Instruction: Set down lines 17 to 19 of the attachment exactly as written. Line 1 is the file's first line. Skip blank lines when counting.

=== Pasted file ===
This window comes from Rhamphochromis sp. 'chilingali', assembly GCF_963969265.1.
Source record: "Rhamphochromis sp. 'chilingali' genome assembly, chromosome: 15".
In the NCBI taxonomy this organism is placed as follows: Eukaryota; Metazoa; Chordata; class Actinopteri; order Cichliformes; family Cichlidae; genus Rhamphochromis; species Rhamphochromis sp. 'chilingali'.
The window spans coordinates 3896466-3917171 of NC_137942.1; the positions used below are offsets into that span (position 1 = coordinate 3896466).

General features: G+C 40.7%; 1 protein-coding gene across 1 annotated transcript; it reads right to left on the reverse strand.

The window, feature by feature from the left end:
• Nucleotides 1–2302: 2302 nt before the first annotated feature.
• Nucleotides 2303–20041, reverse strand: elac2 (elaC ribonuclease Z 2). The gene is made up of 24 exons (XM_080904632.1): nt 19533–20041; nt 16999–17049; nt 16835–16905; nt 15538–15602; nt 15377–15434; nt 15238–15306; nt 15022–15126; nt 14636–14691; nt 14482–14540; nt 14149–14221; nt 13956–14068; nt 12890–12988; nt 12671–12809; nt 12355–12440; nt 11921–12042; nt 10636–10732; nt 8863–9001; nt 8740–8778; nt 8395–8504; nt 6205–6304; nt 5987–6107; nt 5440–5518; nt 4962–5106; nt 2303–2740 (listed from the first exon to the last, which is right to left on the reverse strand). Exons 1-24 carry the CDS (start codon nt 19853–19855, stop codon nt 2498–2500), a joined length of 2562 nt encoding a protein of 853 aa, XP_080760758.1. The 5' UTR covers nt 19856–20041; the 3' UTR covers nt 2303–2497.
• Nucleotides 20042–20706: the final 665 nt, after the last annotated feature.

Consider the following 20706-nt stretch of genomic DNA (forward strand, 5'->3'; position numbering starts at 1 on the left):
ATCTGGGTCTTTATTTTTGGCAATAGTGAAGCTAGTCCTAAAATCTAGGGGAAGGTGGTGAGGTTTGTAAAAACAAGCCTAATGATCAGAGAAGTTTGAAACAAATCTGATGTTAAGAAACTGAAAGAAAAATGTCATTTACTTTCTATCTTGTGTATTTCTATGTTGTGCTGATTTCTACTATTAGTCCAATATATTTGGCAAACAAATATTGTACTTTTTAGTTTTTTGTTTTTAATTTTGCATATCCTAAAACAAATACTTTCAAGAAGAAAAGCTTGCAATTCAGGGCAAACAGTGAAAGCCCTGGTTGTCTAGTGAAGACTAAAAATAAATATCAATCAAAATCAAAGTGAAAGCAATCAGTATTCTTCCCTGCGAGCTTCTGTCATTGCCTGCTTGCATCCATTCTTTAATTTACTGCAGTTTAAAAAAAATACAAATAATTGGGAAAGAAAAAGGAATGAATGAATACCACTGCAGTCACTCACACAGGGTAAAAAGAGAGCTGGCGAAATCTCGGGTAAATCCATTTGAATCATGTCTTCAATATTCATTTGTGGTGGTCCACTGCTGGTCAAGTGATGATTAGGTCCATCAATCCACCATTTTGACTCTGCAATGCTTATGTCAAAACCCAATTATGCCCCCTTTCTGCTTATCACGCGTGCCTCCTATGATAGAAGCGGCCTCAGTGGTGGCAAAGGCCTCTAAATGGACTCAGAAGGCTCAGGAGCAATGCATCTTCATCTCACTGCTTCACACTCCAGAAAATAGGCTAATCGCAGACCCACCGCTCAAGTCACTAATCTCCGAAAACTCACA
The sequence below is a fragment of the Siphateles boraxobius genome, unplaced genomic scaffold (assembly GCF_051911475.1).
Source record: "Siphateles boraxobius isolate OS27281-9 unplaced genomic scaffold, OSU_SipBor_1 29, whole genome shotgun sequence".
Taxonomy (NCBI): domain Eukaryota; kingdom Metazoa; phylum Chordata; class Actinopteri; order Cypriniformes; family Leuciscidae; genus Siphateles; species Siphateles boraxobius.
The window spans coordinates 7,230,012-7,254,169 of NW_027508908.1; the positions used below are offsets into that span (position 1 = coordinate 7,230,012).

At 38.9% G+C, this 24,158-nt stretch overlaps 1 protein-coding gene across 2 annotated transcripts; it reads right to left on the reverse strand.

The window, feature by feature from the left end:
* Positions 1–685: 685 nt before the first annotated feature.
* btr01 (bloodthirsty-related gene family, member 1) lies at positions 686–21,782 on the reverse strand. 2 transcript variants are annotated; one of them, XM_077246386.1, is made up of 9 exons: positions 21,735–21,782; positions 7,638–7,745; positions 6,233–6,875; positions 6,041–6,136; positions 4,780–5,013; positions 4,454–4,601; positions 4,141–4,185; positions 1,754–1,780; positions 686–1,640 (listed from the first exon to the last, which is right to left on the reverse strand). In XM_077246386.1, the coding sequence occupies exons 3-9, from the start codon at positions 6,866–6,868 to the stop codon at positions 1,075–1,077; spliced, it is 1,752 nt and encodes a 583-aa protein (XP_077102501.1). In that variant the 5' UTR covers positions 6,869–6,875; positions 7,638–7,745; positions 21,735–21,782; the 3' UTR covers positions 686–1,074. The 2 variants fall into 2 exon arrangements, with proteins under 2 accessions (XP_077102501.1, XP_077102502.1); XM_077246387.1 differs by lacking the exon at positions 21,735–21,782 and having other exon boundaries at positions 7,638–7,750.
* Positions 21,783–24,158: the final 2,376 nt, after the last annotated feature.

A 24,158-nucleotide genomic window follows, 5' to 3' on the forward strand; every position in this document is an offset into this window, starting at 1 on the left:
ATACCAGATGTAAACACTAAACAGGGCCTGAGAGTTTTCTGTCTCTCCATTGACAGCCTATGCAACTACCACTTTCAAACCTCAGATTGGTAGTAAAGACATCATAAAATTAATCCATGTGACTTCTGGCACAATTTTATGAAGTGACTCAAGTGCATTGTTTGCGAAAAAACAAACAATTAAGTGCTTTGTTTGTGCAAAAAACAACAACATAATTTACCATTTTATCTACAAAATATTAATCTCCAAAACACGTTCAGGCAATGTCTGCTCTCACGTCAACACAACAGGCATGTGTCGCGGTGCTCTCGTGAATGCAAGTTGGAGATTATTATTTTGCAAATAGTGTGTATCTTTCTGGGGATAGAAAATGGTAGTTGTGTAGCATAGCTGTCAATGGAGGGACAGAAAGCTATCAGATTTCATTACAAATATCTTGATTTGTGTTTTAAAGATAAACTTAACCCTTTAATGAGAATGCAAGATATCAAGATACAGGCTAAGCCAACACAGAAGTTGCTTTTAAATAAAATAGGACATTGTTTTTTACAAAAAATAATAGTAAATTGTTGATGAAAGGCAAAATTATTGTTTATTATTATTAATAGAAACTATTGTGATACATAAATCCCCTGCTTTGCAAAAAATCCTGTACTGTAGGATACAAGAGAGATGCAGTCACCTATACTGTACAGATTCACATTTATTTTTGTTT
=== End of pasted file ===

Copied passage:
The window, feature by feature from the left end:
* Positions 1–685: 685 nt before the first annotated feature.
* btr01 (bloodthirsty-related gene family, member 1) lies at positions 686–21,782 on the reverse strand. 2 transcript variants are annotated; one of them, XM_077246386.1, is made up of 9 exons: positions 21,735–21,782; positions 7,638–7,745; positions 6,233–6,875; positions 6,041–6,136; positions 4,780–5,013; positions 4,454–4,601; positions 4,141–4,185; positions 1,754–1,780; positions 686–1,640 (listed from the first exon to the last, which is right to left on the reverse strand). In XM_077246386.1, the coding sequence occupies exons 3-9, from the start codon at positions 6,866–6,868 to the stop codon at positions 1,075–1,077; spliced, it is 1,752 nt and encodes a 583-aa protein (XP_077102501.1). In that variant the 5' UTR covers positions 6,869–6,875; positions 7,638–7,745; positions 21,735–21,782; the 3' UTR covers positions 686–1,074. The 2 variants fall into 2 exon arrangements, with proteins under 2 accessions (XP_077102501.1, XP_077102502.1); XM_077246387.1 differs by lacking the exon at positions 21,735–21,782 and having other exon boundaries at positions 7,638–7,750.